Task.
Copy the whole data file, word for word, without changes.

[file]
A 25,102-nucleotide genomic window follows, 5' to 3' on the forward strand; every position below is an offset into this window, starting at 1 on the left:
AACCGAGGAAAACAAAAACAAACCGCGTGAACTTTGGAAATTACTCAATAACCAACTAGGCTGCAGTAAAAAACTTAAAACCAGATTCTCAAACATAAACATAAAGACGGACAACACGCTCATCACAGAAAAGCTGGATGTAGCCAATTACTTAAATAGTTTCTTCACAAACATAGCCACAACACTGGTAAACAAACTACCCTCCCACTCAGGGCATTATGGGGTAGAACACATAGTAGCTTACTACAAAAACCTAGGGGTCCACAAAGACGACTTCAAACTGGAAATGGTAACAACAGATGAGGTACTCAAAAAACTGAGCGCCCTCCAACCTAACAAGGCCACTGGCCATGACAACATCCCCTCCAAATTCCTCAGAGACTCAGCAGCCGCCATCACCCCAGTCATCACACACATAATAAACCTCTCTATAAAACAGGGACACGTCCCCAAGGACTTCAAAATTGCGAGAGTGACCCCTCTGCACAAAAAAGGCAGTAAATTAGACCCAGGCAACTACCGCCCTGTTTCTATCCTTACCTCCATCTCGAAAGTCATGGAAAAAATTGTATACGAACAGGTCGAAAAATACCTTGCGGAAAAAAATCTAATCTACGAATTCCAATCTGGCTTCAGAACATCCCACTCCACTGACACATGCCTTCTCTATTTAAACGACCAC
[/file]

A 25,102-nucleotide genomic window follows, 5' to 3' on the forward strand; every position below is an offset into this window, starting at 1 on the left:
AACCGAGGAAAACAAAAACAAACCGCGTGAACTTTGGAAATTACTCAATAACCAACTAGGCTGCAGTAAAAAACTTAAAACCAGATTCTCAAACATAAACATAAAGACGGACAACACGCTCATCACAGAAAAGCTGGATGTAGCCAATTACTTAAATAGTTTCTTCACAAACATAGCCACAACACTGGTAAACAAACTACCCTCCCACTCAGGGCATTATGGGGTAGAACACATAGTAGCTTACTACAAAAACCTAGGGGTCCACAAAGACGACTTCAAACTGGAAATGGTAACAACAGATGAGGTACTCAAAAAACTGAGCGCCCTCCAACCTAACAAGGCCACTGGCCATGACAACATCCCCTCCAAATTCCTCAGAGACTCAGCAGCCGCCATCACCCCAGTCATCACACACATAATAAACCTCTCTATAAAACAGGGACACGTCCCCAAGGACTTCAAAATTGCGAGAGTGACCCCTCTGCACAAAAAAGGCAGTAAATTAGACCCAGGCAACTACCGCCCTGTTTCTATCCTTACCTCCATCTCGAAAGTCATGGAAAAAATTGTATACGAACAGGTCGAAAAATACCTTGCGGAAAAAAATCTAATCTACGAATTCCAATCTGGCTTCAGAACATCCCACTCCACTGACACATGCCTTCTCTATTTAAACGACCAC